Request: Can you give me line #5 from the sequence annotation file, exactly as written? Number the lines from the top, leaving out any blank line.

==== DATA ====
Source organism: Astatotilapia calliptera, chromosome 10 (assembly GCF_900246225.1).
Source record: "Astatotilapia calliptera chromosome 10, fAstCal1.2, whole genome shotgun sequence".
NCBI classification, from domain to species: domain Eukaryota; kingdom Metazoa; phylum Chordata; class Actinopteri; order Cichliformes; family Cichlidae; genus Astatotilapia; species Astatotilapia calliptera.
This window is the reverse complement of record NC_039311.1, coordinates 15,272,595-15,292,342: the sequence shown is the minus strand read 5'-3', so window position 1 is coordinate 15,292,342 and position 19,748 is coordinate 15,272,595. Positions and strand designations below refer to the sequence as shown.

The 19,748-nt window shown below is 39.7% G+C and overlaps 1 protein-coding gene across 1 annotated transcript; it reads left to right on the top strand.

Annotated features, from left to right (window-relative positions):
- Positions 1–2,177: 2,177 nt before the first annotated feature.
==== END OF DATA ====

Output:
The 19,748-nt window shown below is 39.7% G+C and overlaps 1 protein-coding gene across 1 annotated transcript; it reads left to right on the top strand.